All Aboard! Exploring the Newfoundland Railway

Technology

Narrow - Gauge Rails

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Introducing Innovations

Newfoundland became the 10th province of Canada on March 31, 1949, and the Newfoundland Railway's assets, including its 906-mile rail network across the Island, were transferred to the control of the federal Crown Corporation Canadian National Railway (CNR, CN post-1960). CN became a major presence in Newfoundland's early years as a province, controlling the railway, dry dock, many ferries and coastal boats, and the telegraph system.

CN made major capital improvements to the former Newfoundland Railway, upgrading the main line, bridges, and rolling stock, and replacing all steam locomotives with diesel units. In 1965, some standard-gauge track was constructed at Port aux Basques to enable standard-gauge cars to be moved to that location from the mainland. Once facilities to interchange standard-gauge and narrow-gauge trucks or bogies on freight cars were introduced, cargo to and from the mainland could be trans-shipped once rather than the previous double trans-shipment of train car-to-ship and ship-to-train car. New railcar-capable ferries were employed; mainland standard-gauge railcars were ferried to Newfoundland, where their standard-gauge bogies were replaced with narrow-gauge bogies in Port aux Basques. The Frederick Carter entered service in 1968 and handled standard-gauge cars to and from Port aux Basques.

This concept was not confined to specialized equipment. Cars of other railways were also re-trucked in this manner, and as a result Canadian Pacific cars, for example, could be found travelling on the narrow-gauge rails.

1969 brought the discontinuation of the main line passenger service, and its replacement by a motor bus service on the more-or-less parallel-running Trans-Canada Highway. However, freight operations continued until, in September 1988, Canadian National abandoned railway operation in Newfoundland entirely.

Narrow-gauge

One of the problems with the narrow-gauge railway was that it lacked room to grow. Its cheaper construction was engineered only for the initial traffic demands and did not take into account future growth of passenger and freight traffic. While a standard-gauge railway could have been more easily upgraded to handle heavier, faster traffic, the Newfoundland narrow-gauge railway proved expensive and impractical to improve. Speeds and loads hauled could not increase significantly, so traffic was limited. Because of the reduced stability of narrower gauge, these trains were not able to run at nearly the same high speed as those networks with broader gauges.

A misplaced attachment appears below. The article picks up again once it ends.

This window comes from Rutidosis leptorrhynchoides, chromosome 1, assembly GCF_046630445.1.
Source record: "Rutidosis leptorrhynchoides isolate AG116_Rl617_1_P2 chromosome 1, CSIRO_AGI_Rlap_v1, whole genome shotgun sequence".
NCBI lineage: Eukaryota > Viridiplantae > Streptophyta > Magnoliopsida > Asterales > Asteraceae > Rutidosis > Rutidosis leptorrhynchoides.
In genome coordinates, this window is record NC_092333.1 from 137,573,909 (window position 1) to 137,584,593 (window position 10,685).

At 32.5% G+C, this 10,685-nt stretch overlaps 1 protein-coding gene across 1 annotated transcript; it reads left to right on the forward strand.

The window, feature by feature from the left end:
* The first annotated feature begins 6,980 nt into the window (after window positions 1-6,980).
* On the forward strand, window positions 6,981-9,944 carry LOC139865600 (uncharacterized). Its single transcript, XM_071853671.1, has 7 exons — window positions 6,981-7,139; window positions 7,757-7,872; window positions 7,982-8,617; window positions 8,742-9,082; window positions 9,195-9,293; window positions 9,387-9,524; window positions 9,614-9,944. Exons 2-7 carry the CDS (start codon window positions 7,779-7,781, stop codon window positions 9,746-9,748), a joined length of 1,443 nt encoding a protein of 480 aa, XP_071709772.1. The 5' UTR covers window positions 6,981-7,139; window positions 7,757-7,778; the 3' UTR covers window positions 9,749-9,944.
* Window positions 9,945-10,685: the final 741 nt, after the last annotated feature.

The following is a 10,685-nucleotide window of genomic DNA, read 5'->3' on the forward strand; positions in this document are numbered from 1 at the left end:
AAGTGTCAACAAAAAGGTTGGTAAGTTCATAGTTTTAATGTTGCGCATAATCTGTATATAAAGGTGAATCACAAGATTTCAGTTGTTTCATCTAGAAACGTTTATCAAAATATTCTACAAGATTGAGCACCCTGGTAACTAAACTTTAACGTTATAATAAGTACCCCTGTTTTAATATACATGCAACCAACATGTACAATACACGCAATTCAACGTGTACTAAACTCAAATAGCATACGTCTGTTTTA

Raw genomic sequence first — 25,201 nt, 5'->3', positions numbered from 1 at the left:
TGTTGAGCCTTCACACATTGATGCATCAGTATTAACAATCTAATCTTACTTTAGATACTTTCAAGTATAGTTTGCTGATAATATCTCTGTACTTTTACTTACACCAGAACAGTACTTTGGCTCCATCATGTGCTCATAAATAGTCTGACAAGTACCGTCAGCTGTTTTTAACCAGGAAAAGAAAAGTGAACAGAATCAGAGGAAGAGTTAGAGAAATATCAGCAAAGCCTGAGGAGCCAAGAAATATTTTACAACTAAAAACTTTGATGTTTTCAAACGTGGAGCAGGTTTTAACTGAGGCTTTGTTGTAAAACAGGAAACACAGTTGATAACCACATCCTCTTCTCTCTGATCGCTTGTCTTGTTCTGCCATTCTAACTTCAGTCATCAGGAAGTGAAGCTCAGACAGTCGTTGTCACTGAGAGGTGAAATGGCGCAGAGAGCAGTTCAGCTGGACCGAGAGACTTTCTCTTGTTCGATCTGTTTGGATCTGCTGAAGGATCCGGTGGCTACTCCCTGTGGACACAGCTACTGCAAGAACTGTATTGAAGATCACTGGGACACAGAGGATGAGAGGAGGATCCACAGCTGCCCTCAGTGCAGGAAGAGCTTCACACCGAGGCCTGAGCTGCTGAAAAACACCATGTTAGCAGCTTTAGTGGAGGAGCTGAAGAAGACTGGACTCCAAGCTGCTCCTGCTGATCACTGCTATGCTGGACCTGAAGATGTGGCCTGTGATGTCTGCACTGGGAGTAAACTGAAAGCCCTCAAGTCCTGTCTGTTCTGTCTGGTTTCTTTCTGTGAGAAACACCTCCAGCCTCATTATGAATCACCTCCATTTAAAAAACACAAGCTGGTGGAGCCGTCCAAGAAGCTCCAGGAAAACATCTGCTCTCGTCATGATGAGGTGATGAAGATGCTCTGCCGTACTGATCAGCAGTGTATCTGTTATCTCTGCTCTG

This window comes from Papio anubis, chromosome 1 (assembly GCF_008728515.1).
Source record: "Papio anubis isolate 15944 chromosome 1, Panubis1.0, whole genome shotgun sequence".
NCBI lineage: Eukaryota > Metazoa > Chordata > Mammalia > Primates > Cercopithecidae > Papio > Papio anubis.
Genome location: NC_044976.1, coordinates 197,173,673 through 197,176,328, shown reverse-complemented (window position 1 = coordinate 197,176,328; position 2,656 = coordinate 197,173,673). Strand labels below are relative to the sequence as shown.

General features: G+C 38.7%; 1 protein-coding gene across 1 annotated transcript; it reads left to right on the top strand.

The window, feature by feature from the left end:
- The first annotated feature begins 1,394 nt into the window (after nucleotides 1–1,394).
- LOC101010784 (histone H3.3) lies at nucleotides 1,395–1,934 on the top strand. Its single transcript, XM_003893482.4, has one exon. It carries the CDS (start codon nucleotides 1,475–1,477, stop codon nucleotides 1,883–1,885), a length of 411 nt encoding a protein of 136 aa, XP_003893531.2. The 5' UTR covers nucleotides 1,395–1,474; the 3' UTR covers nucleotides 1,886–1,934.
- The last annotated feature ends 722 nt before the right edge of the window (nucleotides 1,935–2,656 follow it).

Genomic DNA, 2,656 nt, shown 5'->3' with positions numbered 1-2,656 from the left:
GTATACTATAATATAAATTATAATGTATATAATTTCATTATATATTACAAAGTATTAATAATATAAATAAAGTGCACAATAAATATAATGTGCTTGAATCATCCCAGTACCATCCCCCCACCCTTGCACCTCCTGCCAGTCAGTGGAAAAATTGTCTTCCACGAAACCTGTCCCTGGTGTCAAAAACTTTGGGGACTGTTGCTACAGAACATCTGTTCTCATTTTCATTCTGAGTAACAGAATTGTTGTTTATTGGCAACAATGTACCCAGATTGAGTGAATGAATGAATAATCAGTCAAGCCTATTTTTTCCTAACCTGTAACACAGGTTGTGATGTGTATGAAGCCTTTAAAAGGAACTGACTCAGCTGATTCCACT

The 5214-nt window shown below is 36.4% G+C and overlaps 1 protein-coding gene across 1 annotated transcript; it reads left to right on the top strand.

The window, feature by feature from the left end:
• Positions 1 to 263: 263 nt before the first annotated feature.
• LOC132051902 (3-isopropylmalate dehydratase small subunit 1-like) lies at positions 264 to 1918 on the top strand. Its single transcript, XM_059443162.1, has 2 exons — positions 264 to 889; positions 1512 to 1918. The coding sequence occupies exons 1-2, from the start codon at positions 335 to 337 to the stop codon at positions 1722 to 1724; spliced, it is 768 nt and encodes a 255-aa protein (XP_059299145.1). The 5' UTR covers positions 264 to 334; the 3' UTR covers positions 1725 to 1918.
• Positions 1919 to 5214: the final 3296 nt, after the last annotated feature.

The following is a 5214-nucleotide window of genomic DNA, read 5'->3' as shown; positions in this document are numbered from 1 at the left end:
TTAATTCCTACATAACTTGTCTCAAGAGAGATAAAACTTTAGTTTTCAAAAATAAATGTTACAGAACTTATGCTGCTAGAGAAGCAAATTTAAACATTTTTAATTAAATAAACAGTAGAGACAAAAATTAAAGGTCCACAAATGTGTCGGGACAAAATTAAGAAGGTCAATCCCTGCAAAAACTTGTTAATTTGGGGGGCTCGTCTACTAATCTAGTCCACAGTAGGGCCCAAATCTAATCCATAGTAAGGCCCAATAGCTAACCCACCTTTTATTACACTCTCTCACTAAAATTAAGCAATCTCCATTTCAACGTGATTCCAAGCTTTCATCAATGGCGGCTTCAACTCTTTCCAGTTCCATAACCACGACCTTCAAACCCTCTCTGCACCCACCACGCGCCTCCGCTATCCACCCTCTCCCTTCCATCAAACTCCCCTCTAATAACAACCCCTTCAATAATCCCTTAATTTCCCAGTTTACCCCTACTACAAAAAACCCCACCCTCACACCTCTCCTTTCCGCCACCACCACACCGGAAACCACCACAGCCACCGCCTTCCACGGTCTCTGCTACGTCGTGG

The government, however, rejected the proposed standard-gauge line, though most suited to the extremes of the Newfoundland winter, in favour of a bid for the construction of a cheaper but less suitable narrow-gauge line by the New York Blackman Company. The selection of the narrow-gauge of 3'6" or 42" for this system was also preferred, since it was "British metric". (Newfoundland was then still separate politically from Canada.) The cost of construction of the Railway had been excessive for the small population of Newfoundland with its limited resources, even though all possible measures in the interest of economy had been used. The decision in favour of the narrow-gauge line, though more economical in the short-term, proved to be problematic throughout the entire life of the railway system.

The reduced construction costs for narrow-gauge rail systems - due to less materials, smaller cars, smaller bridges, etc. - as well as the ability to navigate tighter curves, could not compensate for the obvious disadvantages once Newfoundland's exports and imports grew. Narrow-gauge railways cannot interchange equipment such as freight and passengers freely with standard-gauge railways they link with, unless they exchange bogies. This meant that the narrow-gauge line had a built-in cost of transhipping people and freight to the mainline railway system.

Railway yard St. John's, c. 1904.
The Railway yard in the west end of St. John's. The new train station is in the background, c. 1904. A.R. Penney Collection.
Steam engine moving on tracks at Gaff Topsail, ca. 1898.
Baldwin- built 2-6-0 locomotive heads a four car passenger train at Summit Gaff Topsail, ca. 1898. The work on the track was not finished at the time, as the tents of the construction workers indicate on the side of the tracks. A.R. Penney Collection.
Image of a Bogie or undercarriage for converting train cars for narrow-gauge.
A bogie is a strong metal frame that connects the wheels and axles of a train. Standard-size forty foot steel box cars could be mounted onto narrow-gauge bogies. Fabian Kennedy Collection.
Preserved tracks along the Avondale train station. 2008.
Avondale Train Station with stretch of preserved narrow-gauge tracks, 2008. Ute Simon.
Train car on narrow-gauge tracks outside the Railway Coastal Museum.
Note the difference between the narrow-gauge tracks and the width of the rail car. Wayne Greenland Collection.